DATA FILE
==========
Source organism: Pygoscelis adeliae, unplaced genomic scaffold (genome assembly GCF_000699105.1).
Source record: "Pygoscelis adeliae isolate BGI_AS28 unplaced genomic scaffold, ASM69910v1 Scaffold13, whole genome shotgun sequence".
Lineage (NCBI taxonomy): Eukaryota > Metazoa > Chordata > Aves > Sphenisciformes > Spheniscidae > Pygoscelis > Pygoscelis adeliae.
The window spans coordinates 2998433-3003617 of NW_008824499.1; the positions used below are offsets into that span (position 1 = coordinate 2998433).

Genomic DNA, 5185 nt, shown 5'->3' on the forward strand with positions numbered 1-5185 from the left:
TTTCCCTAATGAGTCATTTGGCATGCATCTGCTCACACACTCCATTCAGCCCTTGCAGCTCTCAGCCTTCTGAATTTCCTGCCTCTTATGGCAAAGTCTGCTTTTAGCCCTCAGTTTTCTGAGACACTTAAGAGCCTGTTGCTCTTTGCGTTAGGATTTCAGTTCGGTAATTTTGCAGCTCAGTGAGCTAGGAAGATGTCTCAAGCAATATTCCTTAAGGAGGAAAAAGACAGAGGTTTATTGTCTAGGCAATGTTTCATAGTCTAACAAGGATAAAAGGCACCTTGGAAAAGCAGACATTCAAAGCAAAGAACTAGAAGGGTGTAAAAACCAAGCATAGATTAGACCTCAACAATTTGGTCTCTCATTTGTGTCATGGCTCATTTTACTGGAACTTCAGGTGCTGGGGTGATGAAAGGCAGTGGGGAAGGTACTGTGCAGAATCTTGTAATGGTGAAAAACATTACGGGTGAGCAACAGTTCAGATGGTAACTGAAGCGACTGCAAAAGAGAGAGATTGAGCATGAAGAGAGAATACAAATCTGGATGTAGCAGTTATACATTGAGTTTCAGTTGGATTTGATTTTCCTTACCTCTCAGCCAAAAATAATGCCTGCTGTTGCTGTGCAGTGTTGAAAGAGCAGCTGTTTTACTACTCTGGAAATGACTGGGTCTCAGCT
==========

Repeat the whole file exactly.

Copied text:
Source organism: Pygoscelis adeliae, unplaced genomic scaffold (genome assembly GCF_000699105.1).
Source record: "Pygoscelis adeliae isolate BGI_AS28 unplaced genomic scaffold, ASM69910v1 Scaffold13, whole genome shotgun sequence".
Lineage (NCBI taxonomy): Eukaryota > Metazoa > Chordata > Aves > Sphenisciformes > Spheniscidae > Pygoscelis > Pygoscelis adeliae.
The window spans coordinates 2998433-3003617 of NW_008824499.1; the positions used below are offsets into that span (position 1 = coordinate 2998433).

Genomic DNA, 5185 nt, shown 5'->3' on the forward strand with positions numbered 1-5185 from the left:
TTTCCCTAATGAGTCATTTGGCATGCATCTGCTCACACACTCCATTCAGCCCTTGCAGCTCTCAGCCTTCTGAATTTCCTGCCTCTTATGGCAAAGTCTGCTTTTAGCCCTCAGTTTTCTGAGACACTTAAGAGCCTGTTGCTCTTTGCGTTAGGATTTCAGTTCGGTAATTTTGCAGCTCAGTGAGCTAGGAAGATGTCTCAAGCAATATTCCTTAAGGAGGAAAAAGACAGAGGTTTATTGTCTAGGCAATGTTTCATAGTCTAACAAGGATAAAAGGCACCTTGGAAAAGCAGACATTCAAAGCAAAGAACTAGAAGGGTGTAAAAACCAAGCATAGATTAGACCTCAACAATTTGGTCTCTCATTTGTGTCATGGCTCATTTTACTGGAACTTCAGGTGCTGGGGTGATGAAAGGCAGTGGGGAAGGTACTGTGCAGAATCTTGTAATGGTGAAAAACATTACGGGTGAGCAACAGTTCAGATGGTAACTGAAGCGACTGCAAAAGAGAGAGATTGAGCATGAAGAGAGAATACAAATCTGGATGTAGCAGTTATACATTGAGTTTCAGTTGGATTTGATTTTCCTTACCTCTCAGCCAAAAATAATGCCTGCTGTTGCTGTGCAGTGTTGAAAGAGCAGCTGTTTTACTACTCTGGAAATGACTGGGTCTCAGCT